Her oxygen saturation was 80% with 3 L/min oxygen at rest but dropped to 52% during a 6-min walk test. Transthoracic echocardiography revealed a ventricular septal defect with a bilateral shunt. The right ventricular wall was thickened to 10 mm, and the tricuspid regurgitation pressure gradient was 133 mmHg. There were no findings of decreased left and right ventricular contraction. Right heart catheterization results were as follows: pulmonary artery pressure (PAP) of 123/52 mmHg, arterial pressure of 115/69 mmHg, CO of 3.87 L/min, cardiac index (CI) of 2.44 L/min/m2, pulmonary and systemic flow ratio of 0.53, and pulmonary vascular resistance (PVR) of 28.94 Wood Units.

Anesthesiologists, gynecologists, and cardiologists held a joint preoperative conference to discuss her perioperative management and indicated for open bilateral adnexectomy for the ovarian tumor which could be performed under general anesthesia. First, a cardiologist placed 5-Fr and 7-Fr sheaths in her femoral artery and vein, respectively, before entering the operating room to allow the use of extracorporeal membrane oxygen to prevent intraoperative and postoperative cardiac arrest. Further, a pulmonary artery catheter was placed in her right internal jugular vein. Once in the operating room, the anesthesiologist inserted an arterial catheter and a central venous catheter into the right radial artery and left internal jugular vein, respectively. Noradrenaline of 0.1 μg/kg/min was then initiated before induction of anesthesia.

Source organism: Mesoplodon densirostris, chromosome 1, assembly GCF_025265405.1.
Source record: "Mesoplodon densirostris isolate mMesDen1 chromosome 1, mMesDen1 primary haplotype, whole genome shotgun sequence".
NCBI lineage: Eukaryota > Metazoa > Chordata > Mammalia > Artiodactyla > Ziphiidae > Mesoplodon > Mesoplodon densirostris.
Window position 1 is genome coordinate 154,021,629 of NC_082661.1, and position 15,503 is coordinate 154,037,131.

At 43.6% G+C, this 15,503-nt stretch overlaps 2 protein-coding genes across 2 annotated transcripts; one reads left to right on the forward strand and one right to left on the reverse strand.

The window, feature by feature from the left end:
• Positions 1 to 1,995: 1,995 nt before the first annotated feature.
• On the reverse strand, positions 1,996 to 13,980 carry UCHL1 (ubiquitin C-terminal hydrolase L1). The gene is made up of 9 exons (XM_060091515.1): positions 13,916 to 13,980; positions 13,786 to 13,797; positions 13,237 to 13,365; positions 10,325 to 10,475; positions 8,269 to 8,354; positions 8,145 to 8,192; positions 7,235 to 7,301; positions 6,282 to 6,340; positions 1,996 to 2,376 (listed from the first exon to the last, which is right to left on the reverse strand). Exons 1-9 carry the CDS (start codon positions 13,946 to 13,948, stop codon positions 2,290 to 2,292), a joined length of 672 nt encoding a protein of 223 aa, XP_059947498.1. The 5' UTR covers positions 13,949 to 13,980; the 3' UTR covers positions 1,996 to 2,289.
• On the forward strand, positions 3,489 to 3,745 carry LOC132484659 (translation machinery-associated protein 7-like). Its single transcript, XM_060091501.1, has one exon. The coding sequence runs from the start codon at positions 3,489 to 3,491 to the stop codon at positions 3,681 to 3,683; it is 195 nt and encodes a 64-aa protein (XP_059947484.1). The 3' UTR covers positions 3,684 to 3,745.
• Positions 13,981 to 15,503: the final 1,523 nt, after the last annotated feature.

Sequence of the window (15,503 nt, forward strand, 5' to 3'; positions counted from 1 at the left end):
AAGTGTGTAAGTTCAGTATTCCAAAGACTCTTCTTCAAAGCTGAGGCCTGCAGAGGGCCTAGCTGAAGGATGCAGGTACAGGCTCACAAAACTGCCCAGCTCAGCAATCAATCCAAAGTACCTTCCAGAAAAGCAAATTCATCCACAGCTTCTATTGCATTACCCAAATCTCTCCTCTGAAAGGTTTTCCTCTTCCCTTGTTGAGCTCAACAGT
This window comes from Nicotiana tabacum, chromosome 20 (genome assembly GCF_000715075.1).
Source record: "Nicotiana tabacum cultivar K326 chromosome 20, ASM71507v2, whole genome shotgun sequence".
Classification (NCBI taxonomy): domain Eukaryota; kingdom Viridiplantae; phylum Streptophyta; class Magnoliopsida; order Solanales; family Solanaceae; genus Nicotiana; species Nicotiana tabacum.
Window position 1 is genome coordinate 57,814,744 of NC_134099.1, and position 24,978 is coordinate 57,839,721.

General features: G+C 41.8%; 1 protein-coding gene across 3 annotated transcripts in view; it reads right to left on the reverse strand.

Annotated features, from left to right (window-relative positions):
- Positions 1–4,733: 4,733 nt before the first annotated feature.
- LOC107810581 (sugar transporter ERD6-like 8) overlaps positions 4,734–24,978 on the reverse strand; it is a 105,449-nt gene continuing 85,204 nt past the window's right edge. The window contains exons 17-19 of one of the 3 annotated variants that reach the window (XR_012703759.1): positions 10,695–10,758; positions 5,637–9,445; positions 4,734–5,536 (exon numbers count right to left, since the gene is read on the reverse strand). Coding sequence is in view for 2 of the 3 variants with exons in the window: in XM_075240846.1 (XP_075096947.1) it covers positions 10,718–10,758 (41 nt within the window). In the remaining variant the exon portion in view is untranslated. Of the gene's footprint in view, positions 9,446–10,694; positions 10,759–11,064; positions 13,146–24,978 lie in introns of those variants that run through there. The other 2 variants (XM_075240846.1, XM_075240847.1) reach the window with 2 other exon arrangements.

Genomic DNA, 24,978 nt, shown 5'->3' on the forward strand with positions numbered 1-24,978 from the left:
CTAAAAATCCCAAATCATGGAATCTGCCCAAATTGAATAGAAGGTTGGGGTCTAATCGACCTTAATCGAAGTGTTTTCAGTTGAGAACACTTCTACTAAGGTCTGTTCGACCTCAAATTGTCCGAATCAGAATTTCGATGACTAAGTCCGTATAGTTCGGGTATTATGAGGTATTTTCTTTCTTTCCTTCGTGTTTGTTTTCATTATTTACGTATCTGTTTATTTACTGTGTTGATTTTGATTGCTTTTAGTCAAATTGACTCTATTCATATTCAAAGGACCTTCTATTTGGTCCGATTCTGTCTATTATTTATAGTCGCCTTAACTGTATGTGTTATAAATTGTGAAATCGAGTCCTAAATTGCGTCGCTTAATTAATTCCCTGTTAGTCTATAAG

Perioperative records are shown in Fig. 1. Anesthesia was induced with remimazolam of 2 mg/kg/h, fentanyl of 250 μg, and rocuronium of 50 mg, and maintained with remimazolam of 0.8 mg/kg/h and remifentanil of 0.1 μg/kg/min. The tracheal intubation was performed after 4 ml of 4% lidocaine was sprayed into the trachea. In addition to standard monitoring, invasive arterial blood pressure, PAP, central venous pressure, bispectral index (BIS), cerebral regional oxygen saturation (rSO2), CO/CI/systemic vascular resistance index (SVRI) using the FloTrac system, and transesophageal echocardiography were monitored during surgery. Intraoperative systolic PAP remained between 100 and 140 mmHg, but rarely exceeded the systolic artery pressure and SpO2 always remained > 88% at a fraction of inspiration O2 of 50% (Fig. 1a). SVRI was 2825 Dynes × s/cm5/m2 before induction of anesthesia, but once dropped to 1259 Dynes × s/cm5/m2 after laparotomy and then rose and remained between 1500 and 2300 Dynes × s/cm5/m2 (Fig. 1b). Intraoperative nitric oxide of 10 ppm administration was attempted, but the hemodynamics and SpO2 were unchanged. BIS was 37–62 and rSO2 was 59–77% during general anesthesia. Bilateral transversus abdominis fascia plane blocks were performed after surgical completion, and the patient was transferred to the intensive care unit (ICU) under sedation with tracheal intubation. Anesthesia time was 2 h and 45 min, operation time was 1 h and 53 min, and blood loss was 90 ml. Remimazolam of 0.8 mg/kg/h was continued after ICU admission and was discontinued 30 min thereafter. Dexmedetomidine was initiated at 0.4 μg/kg/h upon ICU admission. Fentanyl of 50 μg/h was administered for postoperative analgesia. Bradycardia, hypotension, and decreased SpO2 were observed with arousal 50 min after admission; therefore, dobutamine of 5 μg/kg/min was initiated, followed by a gradual improvement in hemodynamics and oxygenation. The tracheal tube was removed 1 h and 40 min after admission and fitted with a high-flow nasal cannula. After extubation, SpO2 was maintained at approximately 80%. She was transferred to the general ward on postoperative day (POD) 3 and discharged on POD 11 without any complications. The patient signed written informed consent for this case report.